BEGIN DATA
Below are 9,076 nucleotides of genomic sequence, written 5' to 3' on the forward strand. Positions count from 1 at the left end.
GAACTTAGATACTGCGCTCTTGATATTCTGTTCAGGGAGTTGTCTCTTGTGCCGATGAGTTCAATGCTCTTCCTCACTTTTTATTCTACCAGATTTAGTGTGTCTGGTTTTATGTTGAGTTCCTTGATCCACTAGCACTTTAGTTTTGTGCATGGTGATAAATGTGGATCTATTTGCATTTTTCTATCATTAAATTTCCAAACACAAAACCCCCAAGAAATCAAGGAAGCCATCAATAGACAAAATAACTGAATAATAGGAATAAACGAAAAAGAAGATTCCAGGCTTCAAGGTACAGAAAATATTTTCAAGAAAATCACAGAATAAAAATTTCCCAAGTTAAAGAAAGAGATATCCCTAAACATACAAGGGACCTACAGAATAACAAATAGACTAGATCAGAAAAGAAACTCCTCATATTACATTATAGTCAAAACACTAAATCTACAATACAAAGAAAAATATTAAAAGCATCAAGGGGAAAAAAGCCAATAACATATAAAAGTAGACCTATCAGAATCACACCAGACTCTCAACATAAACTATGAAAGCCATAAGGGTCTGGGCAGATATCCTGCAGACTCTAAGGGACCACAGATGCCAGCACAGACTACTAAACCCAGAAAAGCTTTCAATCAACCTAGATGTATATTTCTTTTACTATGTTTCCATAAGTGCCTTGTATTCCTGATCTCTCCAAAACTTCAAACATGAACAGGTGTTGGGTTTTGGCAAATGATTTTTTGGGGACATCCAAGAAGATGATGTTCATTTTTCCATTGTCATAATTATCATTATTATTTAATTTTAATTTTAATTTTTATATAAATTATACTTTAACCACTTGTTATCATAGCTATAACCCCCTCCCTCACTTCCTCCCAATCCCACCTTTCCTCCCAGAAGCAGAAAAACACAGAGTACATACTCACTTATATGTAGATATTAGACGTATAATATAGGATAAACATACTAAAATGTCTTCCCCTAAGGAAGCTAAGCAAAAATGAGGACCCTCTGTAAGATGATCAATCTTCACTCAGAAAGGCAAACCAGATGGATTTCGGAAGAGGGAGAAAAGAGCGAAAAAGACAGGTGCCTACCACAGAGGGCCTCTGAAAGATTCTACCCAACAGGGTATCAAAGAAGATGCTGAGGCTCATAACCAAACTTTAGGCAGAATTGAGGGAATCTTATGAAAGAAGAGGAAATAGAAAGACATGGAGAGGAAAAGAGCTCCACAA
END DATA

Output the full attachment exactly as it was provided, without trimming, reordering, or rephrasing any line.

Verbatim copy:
Below are 9,076 nucleotides of genomic sequence, written 5' to 3' on the forward strand. Positions count from 1 at the left end.
GAACTTAGATACTGCGCTCTTGATATTCTGTTCAGGGAGTTGTCTCTTGTGCCGATGAGTTCAATGCTCTTCCTCACTTTTTATTCTACCAGATTTAGTGTGTCTGGTTTTATGTTGAGTTCCTTGATCCACTAGCACTTTAGTTTTGTGCATGGTGATAAATGTGGATCTATTTGCATTTTTCTATCATTAAATTTCCAAACACAAAACCCCCAAGAAATCAAGGAAGCCATCAATAGACAAAATAACTGAATAATAGGAATAAACGAAAAAGAAGATTCCAGGCTTCAAGGTACAGAAAATATTTTCAAGAAAATCACAGAATAAAAATTTCCCAAGTTAAAGAAAGAGATATCCCTAAACATACAAGGGACCTACAGAATAACAAATAGACTAGATCAGAAAAGAAACTCCTCATATTACATTATAGTCAAAACACTAAATCTACAATACAAAGAAAAATATTAAAAGCATCAAGGGGAAAAAAGCCAATAACATATAAAAGTAGACCTATCAGAATCACACCAGACTCTCAACATAAACTATGAAAGCCATAAGGGTCTGGGCAGATATCCTGCAGACTCTAAGGGACCACAGATGCCAGCACAGACTACTAAACCCAGAAAAGCTTTCAATCAACCTAGATGTATATTTCTTTTACTATGTTTCCATAAGTGCCTTGTATTCCTGATCTCTCCAAAACTTCAAACATGAACAGGTGTTGGGTTTTGGCAAATGATTTTTTGGGGACATCCAAGAAGATGATGTTCATTTTTCCATTGTCATAATTATCATTATTATTTAATTTTAATTTTAATTTTTATATAAATTATACTTTAACCACTTGTTATCATAGCTATAACCCCCTCCCTCACTTCCTCCCAATCCCACCTTTCCTCCCAGAAGCAGAAAAACACAGAGTACATACTCACTTATATGTAGATATTAGACGTATAATATAGGATAAACATACTAAAATGTCTTCCCCTAAGGAAGCTAAGCAAAAATGAGGACCCTCTGTAAGATGATCAATCTTCACTCAGAAAGGCAAACCAGATGGATTTCGGAAGAGGGAGAAAAGAGCGAAAAAGACAGGTGCCTACCACAGAGGGCCTCTGAAAGATTCTACCCAACAGGGTATCAAAGAAGATGCTGAGGCTCATAACCAAACTTTAGGCAGAATTGAGGGAATCTTATGAAAGAAGAGGAAATAGAAAGACATGGAGAGGAAAAGAGCTCCACAA